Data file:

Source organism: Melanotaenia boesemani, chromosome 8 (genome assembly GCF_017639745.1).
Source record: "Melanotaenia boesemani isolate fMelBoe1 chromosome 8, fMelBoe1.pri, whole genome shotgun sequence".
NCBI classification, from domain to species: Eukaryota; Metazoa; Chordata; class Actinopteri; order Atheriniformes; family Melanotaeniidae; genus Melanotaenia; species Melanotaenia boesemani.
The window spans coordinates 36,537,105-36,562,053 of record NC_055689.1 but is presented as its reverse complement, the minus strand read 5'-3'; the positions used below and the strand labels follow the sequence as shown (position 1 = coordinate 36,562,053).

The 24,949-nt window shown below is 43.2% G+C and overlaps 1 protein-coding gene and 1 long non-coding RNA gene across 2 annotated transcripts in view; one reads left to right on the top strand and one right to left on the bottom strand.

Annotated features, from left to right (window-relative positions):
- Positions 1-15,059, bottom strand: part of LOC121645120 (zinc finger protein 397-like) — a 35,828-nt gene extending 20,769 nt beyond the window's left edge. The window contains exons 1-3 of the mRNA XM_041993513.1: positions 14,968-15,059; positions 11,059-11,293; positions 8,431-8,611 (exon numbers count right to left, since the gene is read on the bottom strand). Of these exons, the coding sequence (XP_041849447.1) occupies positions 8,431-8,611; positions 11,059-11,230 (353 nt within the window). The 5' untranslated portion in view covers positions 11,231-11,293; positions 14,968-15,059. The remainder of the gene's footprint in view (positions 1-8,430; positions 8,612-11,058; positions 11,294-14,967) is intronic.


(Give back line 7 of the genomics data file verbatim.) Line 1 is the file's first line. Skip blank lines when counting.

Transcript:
- Positions 1-15,059, bottom strand: part of LOC121645120 (zinc finger protein 397-like) — a 35,828-nt gene extending 20,769 nt beyond the window's left edge. The window contains exons 1-3 of the mRNA XM_041993513.1: positions 14,968-15,059; positions 11,059-11,293; positions 8,431-8,611 (exon numbers count right to left, since the gene is read on the bottom strand). Of these exons, the coding sequence (XP_041849447.1) occupies positions 8,431-8,611; positions 11,059-11,230 (353 nt within the window). The 5' untranslated portion in view covers positions 11,231-11,293; positions 14,968-15,059. The remainder of the gene's footprint in view (positions 1-8,430; positions 8,612-11,058; positions 11,294-14,967) is intronic.